Tom Baxter has written about politics and the South for more than four decades. He was national editor and chief political correspondent at the Atlanta Journal-Constitution, and later edited The Southern Political Report, an online publication, for four years. Tom was the consultant for the 2008 election night coverage sponsored jointly by Current TV, Digg and Twitter, and a 2011 fellow at the Robert J. Dole Institute of Politics at the University of Kansas. He has written about the impact of Georgia’s and Alabama's immigration laws in reports for the Center for American Progress. Tom and his wife, Lili, have three adult children and seven grandchildren.
The dustup over Stacey Evans’ speech at the Netroots Nation convention in Atlanta Saturday of liberal activists here was nothing approaching what was going on in Charlottesville. It was simply, with no need for exaggerated comparison, dumb.
Why are we the only country in the world with an opioid crisis? If we need to create more high-wage jobs, why do so many high-wage positions go unfilled? Why don’t Americans move as much as they used to? There’s a connecting thread to this tumble of questions.
The history of how we’ve managed to feed ourselves over the past century or so is a dramatic story with many surprising twists, although it has become entangled in and obscured by the more explosive events of our times.
Next door in scandalacious Alabama, they’ve moved on from the philandering former governor and the former House speaker, currently out on bond. Lately the big question has been, who are “Attorney No. 1” and “Employee No. 1?”
As befalls many an ambitious bill when legislatures head into the home stretch, the Healthy California Act got the hook last Friday. But as confusion mounts in Washington, there are good reasons you should know about this bill which sounds like a brand of smoothy.
In its closing days, the race for the 6th District congressional seat, already regarded as the most important bellwether for the 2018 congressional elections, has begun to be seen as an indicator of something much more immediate: the fate of the American Health Care Act.
There are a lot of reasons why it’s timely to revisit George C. Marshall’s speech, given 70 years ago this week, outlining his plan for a European recovery from the ravages of the Second World War. One is its simple literacy.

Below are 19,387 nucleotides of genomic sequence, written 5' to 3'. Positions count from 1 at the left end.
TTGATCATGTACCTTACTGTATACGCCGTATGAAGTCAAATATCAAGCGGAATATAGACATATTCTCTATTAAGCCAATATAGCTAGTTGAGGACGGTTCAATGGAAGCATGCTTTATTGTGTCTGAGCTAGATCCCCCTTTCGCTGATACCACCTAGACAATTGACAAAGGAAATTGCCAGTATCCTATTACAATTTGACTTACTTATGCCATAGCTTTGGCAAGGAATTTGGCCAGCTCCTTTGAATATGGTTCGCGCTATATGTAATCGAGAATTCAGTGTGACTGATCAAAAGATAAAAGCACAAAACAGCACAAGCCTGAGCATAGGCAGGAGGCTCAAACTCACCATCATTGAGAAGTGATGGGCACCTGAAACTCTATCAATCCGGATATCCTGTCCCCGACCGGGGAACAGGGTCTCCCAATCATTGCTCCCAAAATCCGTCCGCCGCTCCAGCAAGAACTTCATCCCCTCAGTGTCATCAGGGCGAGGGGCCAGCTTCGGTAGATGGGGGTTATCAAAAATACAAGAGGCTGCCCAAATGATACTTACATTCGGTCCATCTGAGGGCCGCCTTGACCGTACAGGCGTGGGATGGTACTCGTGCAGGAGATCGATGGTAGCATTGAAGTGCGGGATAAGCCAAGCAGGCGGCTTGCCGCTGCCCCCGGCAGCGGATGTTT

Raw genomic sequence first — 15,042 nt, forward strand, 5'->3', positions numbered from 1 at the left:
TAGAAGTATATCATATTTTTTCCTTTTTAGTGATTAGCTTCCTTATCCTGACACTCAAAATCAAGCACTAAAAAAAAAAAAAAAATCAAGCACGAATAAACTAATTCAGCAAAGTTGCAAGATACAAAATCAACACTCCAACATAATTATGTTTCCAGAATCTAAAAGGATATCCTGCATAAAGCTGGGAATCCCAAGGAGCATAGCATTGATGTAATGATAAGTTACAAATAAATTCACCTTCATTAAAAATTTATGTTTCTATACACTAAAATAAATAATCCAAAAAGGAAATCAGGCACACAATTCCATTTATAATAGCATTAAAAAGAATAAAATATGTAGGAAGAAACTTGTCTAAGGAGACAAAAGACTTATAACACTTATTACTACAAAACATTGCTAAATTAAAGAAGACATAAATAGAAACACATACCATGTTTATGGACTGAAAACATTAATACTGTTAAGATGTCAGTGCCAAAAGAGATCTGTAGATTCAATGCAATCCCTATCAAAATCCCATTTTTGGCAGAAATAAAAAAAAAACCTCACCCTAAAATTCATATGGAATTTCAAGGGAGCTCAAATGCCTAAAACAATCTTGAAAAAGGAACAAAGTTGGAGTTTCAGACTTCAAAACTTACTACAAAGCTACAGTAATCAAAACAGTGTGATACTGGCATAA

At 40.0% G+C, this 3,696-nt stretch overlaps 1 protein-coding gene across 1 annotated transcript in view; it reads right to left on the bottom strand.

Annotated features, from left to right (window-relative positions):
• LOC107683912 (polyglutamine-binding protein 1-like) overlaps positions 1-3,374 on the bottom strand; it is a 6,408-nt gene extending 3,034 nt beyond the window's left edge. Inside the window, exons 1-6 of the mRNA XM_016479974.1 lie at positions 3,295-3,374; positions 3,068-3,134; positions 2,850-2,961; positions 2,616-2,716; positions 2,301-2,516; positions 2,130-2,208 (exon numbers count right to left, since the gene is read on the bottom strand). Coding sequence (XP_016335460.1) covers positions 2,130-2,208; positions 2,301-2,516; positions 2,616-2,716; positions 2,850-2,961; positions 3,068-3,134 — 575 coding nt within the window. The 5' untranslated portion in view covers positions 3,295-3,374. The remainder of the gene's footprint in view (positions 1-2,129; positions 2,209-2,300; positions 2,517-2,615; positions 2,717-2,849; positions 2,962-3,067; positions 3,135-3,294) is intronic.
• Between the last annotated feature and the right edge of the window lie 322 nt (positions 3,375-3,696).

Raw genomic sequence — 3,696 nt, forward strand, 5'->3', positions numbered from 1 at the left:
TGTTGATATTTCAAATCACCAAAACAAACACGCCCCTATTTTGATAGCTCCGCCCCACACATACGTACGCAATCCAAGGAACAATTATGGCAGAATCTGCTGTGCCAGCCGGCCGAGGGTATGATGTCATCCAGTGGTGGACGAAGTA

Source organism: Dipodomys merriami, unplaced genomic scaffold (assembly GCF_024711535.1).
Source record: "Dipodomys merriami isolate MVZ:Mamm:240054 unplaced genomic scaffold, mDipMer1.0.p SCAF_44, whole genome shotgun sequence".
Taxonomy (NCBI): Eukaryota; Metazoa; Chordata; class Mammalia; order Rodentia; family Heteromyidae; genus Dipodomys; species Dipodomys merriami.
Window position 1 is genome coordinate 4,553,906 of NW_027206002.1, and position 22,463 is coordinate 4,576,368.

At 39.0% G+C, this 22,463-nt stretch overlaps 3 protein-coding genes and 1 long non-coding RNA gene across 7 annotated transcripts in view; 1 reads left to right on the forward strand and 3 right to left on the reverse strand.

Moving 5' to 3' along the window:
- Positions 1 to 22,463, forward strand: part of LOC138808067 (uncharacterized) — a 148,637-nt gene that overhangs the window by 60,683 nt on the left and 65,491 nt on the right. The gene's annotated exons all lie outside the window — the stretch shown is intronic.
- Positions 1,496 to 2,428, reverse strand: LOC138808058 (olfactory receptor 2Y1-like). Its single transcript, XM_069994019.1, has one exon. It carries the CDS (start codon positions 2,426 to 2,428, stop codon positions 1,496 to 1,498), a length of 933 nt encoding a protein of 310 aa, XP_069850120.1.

Remember the population explosion? Back in the 1960s, when overpopulation was considered such an imminent threat that President Richard Nixon spoke of the need to address it, the world’s population was moving past 3.5 billion. Today it’s more than 7.5 billion.
Without question, this increase in our numbers has contributed to a host of problems, from resource depletion to frictions over immigration. But the way we think and talk about overpopulation is vastly different than it was when there were half as many of us to worry about it.
Suppose the I-85 bridge repairs had run four weeks later than the guaranteed date, completion not yet in sight as summer dragged on, with a cost overrun of $36 million. That’s only a miniature comparison with the scope of the financial meltdown at the Plant Vogtle nuclear project.
All the way up to the week he took over his new job as Agriculture secretary, Sonny Perdue had been an afterthought, his paperwork lost in the greater tumult of the Trump administration. And then, shazam.
Of the six Alabama governors elected since the end of George Wallace’s long reign, two had been convicted, until this week. With the plea deal on two misdemeanor charges and resignation of Gov. Robert Bentley — the “luv guv,” as he’s come to be known — the conviction rate went up to 50 percent.